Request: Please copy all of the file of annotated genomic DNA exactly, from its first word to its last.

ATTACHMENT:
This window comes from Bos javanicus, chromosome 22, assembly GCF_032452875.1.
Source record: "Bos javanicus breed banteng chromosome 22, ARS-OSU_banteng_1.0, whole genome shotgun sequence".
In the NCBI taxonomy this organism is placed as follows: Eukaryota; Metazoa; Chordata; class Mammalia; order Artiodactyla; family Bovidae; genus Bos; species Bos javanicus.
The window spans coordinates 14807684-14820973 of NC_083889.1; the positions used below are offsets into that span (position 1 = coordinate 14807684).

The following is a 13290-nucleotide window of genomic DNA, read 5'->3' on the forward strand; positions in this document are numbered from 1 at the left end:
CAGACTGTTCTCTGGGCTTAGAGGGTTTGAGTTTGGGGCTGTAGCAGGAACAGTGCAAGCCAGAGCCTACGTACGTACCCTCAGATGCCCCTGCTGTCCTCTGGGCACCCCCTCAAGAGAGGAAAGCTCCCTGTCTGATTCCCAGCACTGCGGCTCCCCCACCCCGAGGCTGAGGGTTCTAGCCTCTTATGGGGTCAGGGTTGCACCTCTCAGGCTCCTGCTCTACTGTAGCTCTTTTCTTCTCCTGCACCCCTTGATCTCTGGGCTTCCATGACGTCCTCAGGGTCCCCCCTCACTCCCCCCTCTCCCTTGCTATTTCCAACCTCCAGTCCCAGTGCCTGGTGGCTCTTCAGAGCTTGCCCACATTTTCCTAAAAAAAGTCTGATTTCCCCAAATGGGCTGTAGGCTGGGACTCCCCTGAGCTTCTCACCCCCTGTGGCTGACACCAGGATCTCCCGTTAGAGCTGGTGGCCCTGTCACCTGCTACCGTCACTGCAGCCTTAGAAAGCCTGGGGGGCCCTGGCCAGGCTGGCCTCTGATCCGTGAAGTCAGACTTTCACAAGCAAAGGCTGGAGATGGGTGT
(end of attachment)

This window comes from Bos javanicus, chromosome 22, assembly GCF_032452875.1.
Source record: "Bos javanicus breed banteng chromosome 22, ARS-OSU_banteng_1.0, whole genome shotgun sequence".
In the NCBI taxonomy this organism is placed as follows: Eukaryota; Metazoa; Chordata; class Mammalia; order Artiodactyla; family Bovidae; genus Bos; species Bos javanicus.
The window spans coordinates 14807684-14820973 of NC_083889.1; the positions used below are offsets into that span (position 1 = coordinate 14807684).

The following is a 13290-nucleotide window of genomic DNA, read 5'->3' on the forward strand; positions in this document are numbered from 1 at the left end:
CAGACTGTTCTCTGGGCTTAGAGGGTTTGAGTTTGGGGCTGTAGCAGGAACAGTGCAAGCCAGAGCCTACGTACGTACCCTCAGATGCCCCTGCTGTCCTCTGGGCACCCCCTCAAGAGAGGAAAGCTCCCTGTCTGATTCCCAGCACTGCGGCTCCCCCACCCCGAGGCTGAGGGTTCTAGCCTCTTATGGGGTCAGGGTTGCACCTCTCAGGCTCCTGCTCTACTGTAGCTCTTTTCTTCTCCTGCACCCCTTGATCTCTGGGCTTCCATGACGTCCTCAGGGTCCCCCCTCACTCCCCCCTCTCCCTTGCTATTTCCAACCTCCAGTCCCAGTGCCTGGTGGCTCTTCAGAGCTTGCCCACATTTTCCTAAAAAAAGTCTGATTTCCCCAAATGGGCTGTAGGCTGGGACTCCCCTGAGCTTCTCACCCCCTGTGGCTGACACCAGGATCTCCCGTTAGAGCTGGTGGCCCTGTCACCTGCTACCGTCACTGCAGCCTTAGAAAGCCTGGGGGGCCCTGGCCAGGCTGGCCTCTGATCCGTGAAGTCAGACTTTCACAAGCAAAGGCTGGAGATGGGTGT